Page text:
Design Crush: Black + White Buffalo Check
When you grow up in the Midwest among hunters and fisherman, LL Bean flannel and Sorel boots and Duluth Packs are not a fashion statement but a practicality. My father has been wearing buffalo plaid for more 50 years, well before it was cool. So it’s with a mix of nostalgia that I fell for the next generation of check, oversized and more refined and definitely more Upper West Side than woodsy when done in black and white.
It all started with this Dixon bench ($2,595), outfitted for a nursery here but sophisticated enough to turn even our beige condo into a thing of beauty. The price tag, however, was also something special.
The hunt led me to designer Caitlin Wilson, whose almost watercolor take on buffalo check has a softer quality. Less cottage. Her upholstered Dylan Settee is such a nice size for a smaller space and only $1000. In the end, though, it was too precious for the pup who I know would be snuggling (and shedding) on it.
Instead, I opted for an ottoman for our entryway, which fits perfectly under and acrylic console table. I love that pattern is the first thing people see when they walk through door. It always a bit nerve-wrecking to order furniture online—specially when its non-returnable!—but I can assure you the craftsmanship and likeness to the photos are spot on.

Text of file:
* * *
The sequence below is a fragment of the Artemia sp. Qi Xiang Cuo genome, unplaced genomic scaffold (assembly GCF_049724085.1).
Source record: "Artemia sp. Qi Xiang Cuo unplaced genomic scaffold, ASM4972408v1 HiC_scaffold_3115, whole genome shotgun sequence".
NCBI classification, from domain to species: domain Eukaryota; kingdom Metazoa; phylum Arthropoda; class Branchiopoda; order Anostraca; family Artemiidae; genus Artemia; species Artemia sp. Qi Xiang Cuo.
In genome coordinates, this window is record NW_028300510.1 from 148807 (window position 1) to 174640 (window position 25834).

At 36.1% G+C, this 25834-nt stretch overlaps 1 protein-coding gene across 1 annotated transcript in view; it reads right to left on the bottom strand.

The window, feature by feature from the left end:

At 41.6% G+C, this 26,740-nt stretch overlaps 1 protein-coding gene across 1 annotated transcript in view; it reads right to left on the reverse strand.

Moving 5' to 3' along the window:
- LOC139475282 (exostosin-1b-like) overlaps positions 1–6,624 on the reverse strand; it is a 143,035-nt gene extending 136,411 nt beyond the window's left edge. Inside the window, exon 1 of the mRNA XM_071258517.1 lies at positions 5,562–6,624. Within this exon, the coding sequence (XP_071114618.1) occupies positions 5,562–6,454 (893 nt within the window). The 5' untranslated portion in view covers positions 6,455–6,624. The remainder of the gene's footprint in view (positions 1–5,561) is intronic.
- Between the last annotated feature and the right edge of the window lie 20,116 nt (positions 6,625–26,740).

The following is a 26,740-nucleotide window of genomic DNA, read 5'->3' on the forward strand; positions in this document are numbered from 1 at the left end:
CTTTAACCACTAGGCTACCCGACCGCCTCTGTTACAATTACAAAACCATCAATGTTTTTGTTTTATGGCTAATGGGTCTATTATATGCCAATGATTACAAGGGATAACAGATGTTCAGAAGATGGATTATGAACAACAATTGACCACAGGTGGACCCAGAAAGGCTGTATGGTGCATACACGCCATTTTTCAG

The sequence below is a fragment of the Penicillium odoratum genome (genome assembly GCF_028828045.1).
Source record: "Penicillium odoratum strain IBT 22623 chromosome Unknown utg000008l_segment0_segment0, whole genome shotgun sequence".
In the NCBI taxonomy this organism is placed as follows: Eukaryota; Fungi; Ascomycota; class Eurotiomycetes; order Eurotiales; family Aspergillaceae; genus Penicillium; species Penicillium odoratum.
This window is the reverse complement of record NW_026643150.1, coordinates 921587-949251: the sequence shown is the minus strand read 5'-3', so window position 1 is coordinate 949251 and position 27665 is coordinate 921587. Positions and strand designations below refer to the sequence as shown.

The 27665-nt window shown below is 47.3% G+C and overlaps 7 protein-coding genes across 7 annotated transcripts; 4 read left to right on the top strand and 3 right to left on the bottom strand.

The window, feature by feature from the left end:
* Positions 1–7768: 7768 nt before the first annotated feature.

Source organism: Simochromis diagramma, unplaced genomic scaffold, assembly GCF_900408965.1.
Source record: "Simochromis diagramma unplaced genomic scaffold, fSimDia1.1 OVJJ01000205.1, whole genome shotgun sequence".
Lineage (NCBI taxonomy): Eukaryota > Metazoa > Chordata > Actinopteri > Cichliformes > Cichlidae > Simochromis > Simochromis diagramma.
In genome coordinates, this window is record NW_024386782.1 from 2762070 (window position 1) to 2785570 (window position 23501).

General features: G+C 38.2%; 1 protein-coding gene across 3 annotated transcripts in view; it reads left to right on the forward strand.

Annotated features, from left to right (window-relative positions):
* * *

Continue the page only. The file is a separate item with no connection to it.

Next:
If you dig the retro vibe of buffalo check, how beyond is this 1960s style Kimball chair from Anthro?! I’d never get up.
If I could wallpaper, I would. This one looks more gingham to me, which makes me wonder what the difference is? So preppy with those red stripes, which also keeps it from looking too Country Living.
If you’re commitment adverse, there’s this removable version from Etsy. Seriously, people amaze me with their creativity.
One of my favorite ways of incorporating any trend is with just a pop. Hence my throw pillow problem. Target is making all of our lives easier with black, red, blue and gray check options, too. I can totally see these on a porch, in a kids room, or on kitchen chairs.
One last vision in check… a Pierre Balmain, circa 1952, photographed by André Ostier-Heil. Les sigh.